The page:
Whats it mean when you have to have your centershot set so far out of whack to make it fly good? To look at it the arrow is terribly unsquare to the riser shelf but thats what it took to make this thing shoot like it should. It is a full 1/4" closer at the front than it is at the rear of the riser shelf. It's no wonder I have been having such a hard time. I would never have guessed by looking at this to ever set the centershot where it ended up being set at.

Spiker
05-11-2012, 10:21 AM
Yep - looks awfully strange when at rest but that is where it tunes.
If you measure from the bridge between the rest mount holes to the center of the arrow at rest - your probably around 13/16".?
Once it is shooting where your happy just record all the measurements then throw the tape measure in the drawer and have fun shooting.

justin
05-11-2012, 11:20 AM
It has alot to do with the cams, and a little to do with form and consistancy. You may find that if you start doing some research on form, and start working it into your practice routine you may have to retune, for arrow flight porposes. You dont have to though, as long as your getting good flight. I personally had to back my bow down to 59 pounds to get the consistancy i wanted, even though it feels really really easy to draw, it makes a world of difference in the size of my groups. Went from pie plate with a few fliers outside of that, at 50 yards to baseball sized groups. It was amazing.

bfisher
05-11-2012, 11:44 AM
I wish more people would figure this out on their own. More isn't always better in all cases.

justin
05-11-2012, 01:17 PM
I shot my ax at 63#, when i got my 70# az i maxed the limb bolts and checked it, and it came in at 65. No big deal. Dl was a little long, at the lowest setting, twisted up my string, shortened my stop a little more. Perfect dl now, but when i lighted up, alot of demons went away. now i can do some real fine tuning, but i dont think i have much more to do. Reset some pins, and i think i will be shooting lights out......

justin
05-11-2012, 01:59 PM
I think it had more to do with how much weight i am holding, more than anything. And possibly arow spline. But the main thing is its shooting well and im happy. Mostly that im happy.

cmwr
05-11-2012, 08:37 PM
I wish more people would figure this out on their own. More isn't always better in all cases.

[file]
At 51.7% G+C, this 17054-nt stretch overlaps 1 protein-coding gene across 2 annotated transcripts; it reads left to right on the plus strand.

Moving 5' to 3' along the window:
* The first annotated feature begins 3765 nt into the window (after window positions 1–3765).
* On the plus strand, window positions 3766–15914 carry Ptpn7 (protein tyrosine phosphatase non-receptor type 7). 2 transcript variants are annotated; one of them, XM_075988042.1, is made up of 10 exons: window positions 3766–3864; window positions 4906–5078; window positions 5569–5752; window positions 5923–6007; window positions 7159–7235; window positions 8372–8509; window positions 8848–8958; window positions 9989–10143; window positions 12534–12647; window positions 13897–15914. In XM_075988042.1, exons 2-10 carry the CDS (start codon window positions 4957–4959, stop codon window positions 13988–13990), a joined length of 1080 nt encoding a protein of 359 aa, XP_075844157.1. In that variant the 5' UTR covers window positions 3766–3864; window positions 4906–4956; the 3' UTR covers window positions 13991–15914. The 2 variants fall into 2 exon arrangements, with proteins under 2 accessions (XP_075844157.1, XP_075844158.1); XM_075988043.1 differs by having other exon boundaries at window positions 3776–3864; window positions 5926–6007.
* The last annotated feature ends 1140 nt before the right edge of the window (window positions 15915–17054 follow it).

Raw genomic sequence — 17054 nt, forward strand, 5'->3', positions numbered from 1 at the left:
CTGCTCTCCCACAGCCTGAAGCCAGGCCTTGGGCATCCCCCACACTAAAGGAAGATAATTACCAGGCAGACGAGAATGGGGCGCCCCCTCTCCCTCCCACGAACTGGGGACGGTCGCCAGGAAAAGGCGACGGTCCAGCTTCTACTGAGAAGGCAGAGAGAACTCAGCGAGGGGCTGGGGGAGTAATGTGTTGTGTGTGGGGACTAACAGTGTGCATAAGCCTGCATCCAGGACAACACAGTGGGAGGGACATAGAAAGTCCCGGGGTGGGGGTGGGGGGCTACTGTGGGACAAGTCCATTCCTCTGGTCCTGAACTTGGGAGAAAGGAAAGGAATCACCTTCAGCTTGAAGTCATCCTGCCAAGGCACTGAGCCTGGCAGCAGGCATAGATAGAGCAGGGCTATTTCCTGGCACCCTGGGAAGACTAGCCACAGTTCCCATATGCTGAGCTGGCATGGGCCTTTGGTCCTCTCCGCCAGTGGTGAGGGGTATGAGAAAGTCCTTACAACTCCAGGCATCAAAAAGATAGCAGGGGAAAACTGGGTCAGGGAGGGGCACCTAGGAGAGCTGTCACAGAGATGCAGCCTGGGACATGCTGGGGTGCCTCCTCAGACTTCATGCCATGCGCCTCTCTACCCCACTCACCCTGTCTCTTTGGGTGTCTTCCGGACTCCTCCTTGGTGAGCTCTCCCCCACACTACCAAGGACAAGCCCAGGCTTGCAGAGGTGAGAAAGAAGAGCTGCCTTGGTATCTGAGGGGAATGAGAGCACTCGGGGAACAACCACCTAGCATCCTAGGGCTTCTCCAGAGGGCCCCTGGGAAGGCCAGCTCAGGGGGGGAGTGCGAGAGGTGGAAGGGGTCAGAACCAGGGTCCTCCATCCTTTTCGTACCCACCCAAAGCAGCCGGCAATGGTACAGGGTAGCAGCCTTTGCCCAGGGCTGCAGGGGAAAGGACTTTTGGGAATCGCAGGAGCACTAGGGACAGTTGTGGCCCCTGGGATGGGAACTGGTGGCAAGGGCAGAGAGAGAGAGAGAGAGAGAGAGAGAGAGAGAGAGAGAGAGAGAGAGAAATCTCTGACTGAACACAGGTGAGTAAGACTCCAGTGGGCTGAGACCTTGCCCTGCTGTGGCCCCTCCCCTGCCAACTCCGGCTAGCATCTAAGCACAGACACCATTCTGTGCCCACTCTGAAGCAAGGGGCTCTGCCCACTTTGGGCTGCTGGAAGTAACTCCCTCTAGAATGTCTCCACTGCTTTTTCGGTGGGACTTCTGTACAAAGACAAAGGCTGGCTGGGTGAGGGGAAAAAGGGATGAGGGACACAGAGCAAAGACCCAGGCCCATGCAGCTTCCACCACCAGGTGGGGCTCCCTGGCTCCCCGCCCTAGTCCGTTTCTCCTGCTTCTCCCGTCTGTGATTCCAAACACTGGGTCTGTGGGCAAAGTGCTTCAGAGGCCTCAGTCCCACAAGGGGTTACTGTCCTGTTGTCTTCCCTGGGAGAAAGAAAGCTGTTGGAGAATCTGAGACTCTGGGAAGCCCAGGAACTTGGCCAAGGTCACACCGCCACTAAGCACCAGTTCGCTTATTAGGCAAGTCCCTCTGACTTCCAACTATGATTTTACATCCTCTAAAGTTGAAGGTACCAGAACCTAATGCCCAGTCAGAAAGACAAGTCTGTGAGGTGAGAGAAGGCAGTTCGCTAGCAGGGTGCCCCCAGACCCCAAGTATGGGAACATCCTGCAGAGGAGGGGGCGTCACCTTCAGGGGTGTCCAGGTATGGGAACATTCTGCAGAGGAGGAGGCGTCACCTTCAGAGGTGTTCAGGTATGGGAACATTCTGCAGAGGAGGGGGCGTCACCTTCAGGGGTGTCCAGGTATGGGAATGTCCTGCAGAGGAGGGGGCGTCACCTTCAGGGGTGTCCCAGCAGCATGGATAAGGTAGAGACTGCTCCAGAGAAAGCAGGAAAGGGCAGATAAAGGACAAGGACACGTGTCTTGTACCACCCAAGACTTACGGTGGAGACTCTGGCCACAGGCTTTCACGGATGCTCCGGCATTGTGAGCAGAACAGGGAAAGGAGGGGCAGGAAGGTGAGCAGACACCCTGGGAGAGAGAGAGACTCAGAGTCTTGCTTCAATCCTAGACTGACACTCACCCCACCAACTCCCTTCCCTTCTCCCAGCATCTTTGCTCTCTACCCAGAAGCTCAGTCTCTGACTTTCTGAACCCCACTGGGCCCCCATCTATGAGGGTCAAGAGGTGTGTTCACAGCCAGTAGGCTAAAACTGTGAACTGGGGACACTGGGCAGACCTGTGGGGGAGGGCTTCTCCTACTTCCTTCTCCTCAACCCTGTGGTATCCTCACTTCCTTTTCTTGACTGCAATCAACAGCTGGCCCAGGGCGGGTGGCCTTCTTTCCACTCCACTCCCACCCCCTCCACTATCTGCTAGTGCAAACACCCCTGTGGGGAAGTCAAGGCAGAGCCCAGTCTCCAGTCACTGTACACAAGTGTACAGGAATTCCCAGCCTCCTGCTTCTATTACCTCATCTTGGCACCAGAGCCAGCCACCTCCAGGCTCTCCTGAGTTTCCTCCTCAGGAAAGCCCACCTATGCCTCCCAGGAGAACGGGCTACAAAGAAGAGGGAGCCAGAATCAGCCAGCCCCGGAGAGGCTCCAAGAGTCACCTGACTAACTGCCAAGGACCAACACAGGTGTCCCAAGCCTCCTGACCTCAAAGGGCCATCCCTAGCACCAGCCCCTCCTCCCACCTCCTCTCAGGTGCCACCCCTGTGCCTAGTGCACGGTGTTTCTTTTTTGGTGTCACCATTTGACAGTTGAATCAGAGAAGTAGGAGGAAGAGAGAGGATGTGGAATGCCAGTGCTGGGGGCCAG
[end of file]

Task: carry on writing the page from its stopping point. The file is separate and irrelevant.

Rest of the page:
Is this directed at me? If so I appologize for any stupid questions I am asking.

cmwr
05-11-2012, 08:39 PM
I think it had more to do with how much weight i am holding, more than anything. And possibly arow spline. But the main thing is its shooting well and im happy. Mostly that im happy.

My bow is still set at max where it was from the facyory. I think I will put my scale one it and see. Maybe I can turn it down 1/2 turn or something. This is a good idea.

bfisher
05-11-2012, 09:37 PM
Is this directed at me? If so I appologize for any stupid questions I am asking.

No, it was in referrence to Justin shooting 59# to get the consistency he was seeking. It was not meant toward anybody else in particular. Just a statement that so many people today think more i better. ie, the need to 70# bows to have MORE speed, MORE kinetic energy, and so forth. It's just the culture in the US these days.

cmwr, nothing personal and I'd never say you or anybody else asks stupid questions. How else would you learn? You have nothing to apologize for.

Barry

TEN RING
05-11-2012, 09:48 PM
archery is a very personall thing you can ask questions to see what works for one person but it may not work for you a lot of time it is trail and error

justin
05-12-2012, 07:08 AM
Right barry. My norm was 63 pounds, i started shooting at 70 ish though. Now im down to 59 pounds. And like barry said, you surely dont have to turn your bow down, but maybe you would be more accurate, maybe you could shoot more before getting tired. Its all up to you. It is really easy to back your limb bolts out two turns and try shooting a few groups. You can always turn them back in. I started shooting lower weight when i failed to draw on a doe, from sitting in a stand all day. That isnt going to happen to me ever again

cmwr
05-12-2012, 08:17 AM
No, it was in referrence to Justin shooting 59# to get the consistency he was seeking. It was not meant toward anybody else in particular. Just a statement that so many people today think more i better. ie, the need to 70# bows to have MORE speed, MORE kinetic energy, and so forth. It's just the culture in the US these days.

cmwr, nothing personal and I'd never say you or anybody else asks stupid questions. How else would you learn? You have nothing to apologize for.

Barry

I have gave more than my 2 cents over on AT on various threads in the past feeling just as you are stating. Back in the day I comfortably pulled 70 lbs. There is nothing wrong with me now. I mean physically I still can. But I prefer a lighter weight now cause i realize it gets the job done with much less effort. I thinK all these macho buffs need to grow up. This all trickles back to the I am gonna buy a 1000 dollar bow because everyone else is theory. It seems like nowadays no one wants to do their own thing anymore. We have become a society of "followers". Aggravating.:mad:

cmwr
05-12-2012, 08:20 AM
Right barry. My norm was 63 pounds, i started shooting at 70 ish though. Now im down to 59 pounds. And like barry said, you surely dont have to turn your bow down, but maybe you would be more accurate, maybe you could shoot more before getting tired. Its all up to you. It is really easy to back your limb bolts out two turns and try shooting a few groups. You can always turn them back in. I started shooting lower weight when i failed to draw on a doe, from sitting in a stand all day. That isnt going to happen to me ever again

I turned my bow down 1 turn last night and it now pulls 58 lbs. I actually never felt 60 was very heavy especially with this smooth a drawing bow. I never have gotten tired with this new one yet. But still maybe 2 less lbs will make it shoot that much better. I will find out.